* Denotes percentage points from the 50th percentile, or the ideological center of the House of Representatives. Table compiled by Smart Politics with 2013 National Journal Vote Ratings data.

For those who envision the U.S. Senate restoring its once-held reputation as the less partisan and more cooperative legislative chamber, consider this:

Of the 14 U.S. Representatives exiting the chamber in hopes of winning higher elected office (12 running for the U.S. Senate and two running for governor), only one scored within 10 points of the ideological center.

That lawmaker was Georgia congressman Paul Broun at 9.2 points from the 50th percentile (40.8 LIB, 59.2 CON) - one of three GOP U.S. Representatives from the Peach State running for Saxby Chambliss' seat.

The other two - Jack Kingston and Phil Gingrey - are 40.0 points and 38.7 points respectively away from the ideological center of the House on the 100-point scale.

Overall, the 14 U.S. Representatives seeking higher office scored an average of 23.5 points from the ideological center while the 15 scored retirees came in at 16.2 points from the center.

Distance from Ideological Center Among 2014 U.S. Representatives Running for Higher Office

District
US Representatives
Party
Points*
GA-10
Paul Broun
Republican
9.2
MI-14
Gary Peters
Democrat
11.0
WV-02
Shelley Moore Capito
Republican
13.2
ME-02
Mike Michaud
Democrat
18.7
PA-13
Allyson Schwartz
Democrat
19.0
AR-04
Tom Cotton
Republican
20.7
TX-36
Steve Stockman
Republican
20.7
HI-01
Colleen Hanabusa
Democrat
23.0
MT-AL
Steve Daines
Republican
24.7
IA-01
Bruce Braley
Democrat
26.2
OK-05
James Lankford
Republican
30.0
LA-06
Bill Cassidy
Republican
34.2
GA-11
Phil Gingrey
Republican
38.7
GA-01
Jack Kingston
Republican
40.0
* Denotes percentage points from the 50th percentile, or the ideological center of the House of Representatives. Table compiled by Smart Politics with 2013 National Journal Vote Ratings data.

Note: It should be added that no matter how polarized a particular Congress may be, there will always be a numerical 'center.' That is to say, those names appearing in the middle of the National Journal rankings from each party may be much more ideological in their voting behavior than legislators similarly in the middle from, say, two or three decades ago, but are nonetheless called centrist lawmakers today.

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Remains of the Data

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Political Crumbs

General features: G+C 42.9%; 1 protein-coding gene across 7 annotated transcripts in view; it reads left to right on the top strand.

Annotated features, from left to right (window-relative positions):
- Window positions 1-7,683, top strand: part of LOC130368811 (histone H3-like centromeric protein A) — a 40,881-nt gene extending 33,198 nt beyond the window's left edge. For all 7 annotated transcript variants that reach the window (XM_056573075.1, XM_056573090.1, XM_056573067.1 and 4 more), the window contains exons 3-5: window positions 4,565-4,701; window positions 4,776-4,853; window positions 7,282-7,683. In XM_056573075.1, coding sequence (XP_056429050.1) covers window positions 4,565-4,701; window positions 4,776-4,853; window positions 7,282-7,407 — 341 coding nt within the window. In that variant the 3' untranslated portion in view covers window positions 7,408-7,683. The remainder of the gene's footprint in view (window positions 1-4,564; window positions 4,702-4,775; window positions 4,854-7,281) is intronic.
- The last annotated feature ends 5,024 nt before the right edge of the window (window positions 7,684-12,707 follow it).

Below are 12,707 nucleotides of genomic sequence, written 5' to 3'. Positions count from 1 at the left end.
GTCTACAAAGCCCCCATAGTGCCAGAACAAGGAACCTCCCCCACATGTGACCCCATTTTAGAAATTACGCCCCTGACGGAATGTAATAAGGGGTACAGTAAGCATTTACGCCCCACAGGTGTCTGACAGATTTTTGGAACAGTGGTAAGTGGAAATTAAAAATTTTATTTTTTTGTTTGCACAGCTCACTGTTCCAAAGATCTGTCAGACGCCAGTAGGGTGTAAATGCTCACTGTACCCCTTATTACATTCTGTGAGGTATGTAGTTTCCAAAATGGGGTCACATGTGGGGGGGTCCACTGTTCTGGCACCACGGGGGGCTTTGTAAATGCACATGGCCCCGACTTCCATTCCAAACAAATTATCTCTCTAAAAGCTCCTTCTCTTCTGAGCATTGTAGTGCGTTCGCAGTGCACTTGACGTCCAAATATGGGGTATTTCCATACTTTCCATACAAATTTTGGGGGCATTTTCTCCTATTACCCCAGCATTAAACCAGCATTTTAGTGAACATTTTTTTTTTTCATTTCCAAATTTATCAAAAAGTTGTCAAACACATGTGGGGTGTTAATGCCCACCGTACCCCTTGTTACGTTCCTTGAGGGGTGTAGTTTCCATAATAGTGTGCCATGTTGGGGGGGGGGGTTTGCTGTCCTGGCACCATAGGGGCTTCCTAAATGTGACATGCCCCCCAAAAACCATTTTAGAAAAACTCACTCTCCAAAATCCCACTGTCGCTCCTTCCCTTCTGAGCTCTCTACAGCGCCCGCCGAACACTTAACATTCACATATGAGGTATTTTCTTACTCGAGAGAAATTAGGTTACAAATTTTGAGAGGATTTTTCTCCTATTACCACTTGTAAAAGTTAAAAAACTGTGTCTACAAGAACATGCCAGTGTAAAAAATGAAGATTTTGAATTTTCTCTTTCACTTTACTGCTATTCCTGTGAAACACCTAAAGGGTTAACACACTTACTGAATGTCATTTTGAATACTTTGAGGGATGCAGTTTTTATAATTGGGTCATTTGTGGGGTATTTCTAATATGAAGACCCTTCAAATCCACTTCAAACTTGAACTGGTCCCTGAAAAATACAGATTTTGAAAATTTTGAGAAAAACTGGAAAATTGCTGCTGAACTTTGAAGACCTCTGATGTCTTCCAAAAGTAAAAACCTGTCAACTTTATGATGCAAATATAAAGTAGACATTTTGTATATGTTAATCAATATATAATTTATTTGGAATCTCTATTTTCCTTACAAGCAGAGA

Small Club in St. Paul

Mark Dayton is one of just three Minnesotans ever elected to three different statewide offices. Dayton, of course, had previously served as State Auditor (1991-1995) and U.S. Senator (2001-2007) before winning the governorship in 2010. At that time, he joined Republicans Edward Thye and J.A.A. Burnquist on this very short list. Burnquist was elected lieutenant governor in 1914 but then became governor after the death of Democrat Winfield Hammond in 1915. He then won the gubernatorial elections of 1916 and 1918 and eight terms as attorney general two decades later (1939-1955). Thye was similarly first elected lieutenant governor of the Gopher State and became governor after the resignation of fellow GOPer Harold Stasson in 1943. Thye won one additional full term as governor in 1944 and then two terms to the U.S. Senate (1947-1959). Twenty Minnesotans have been elected to two different statewide offices.


Respect Your Elders?

With retirement announcements this year by veteran U.S. Representatives such as 30-term Democrat John Dingell of Michigan, 20-term Democrat George Miller of California, and 18-term Republican Tom Petri of Wisconsin, it is no surprise that retirees from the 113th Congress are one of the most experienced cohorts in recent decades. Overall, these 24 exiting members of the House have served an average of 11.0 terms - the second longest tenure among retirees across the last 18 cycles since 1980. Only the U.S. Representatives retiring in 2006 had more experience, averaging 11.9 terms. (In that cycle, 10 of the 11 retiring members served at least 10 terms, with GOPer Bill Jenkins of Tennessee the lone exception at just five). Even without the aforementioned Dingell, the average length of service in the chamber of the remaining 23 retirees in 2014 is 10.2 terms - which would still be the third highest since 1980 behind the 2006 and 2012 (10.5 terms) cycles.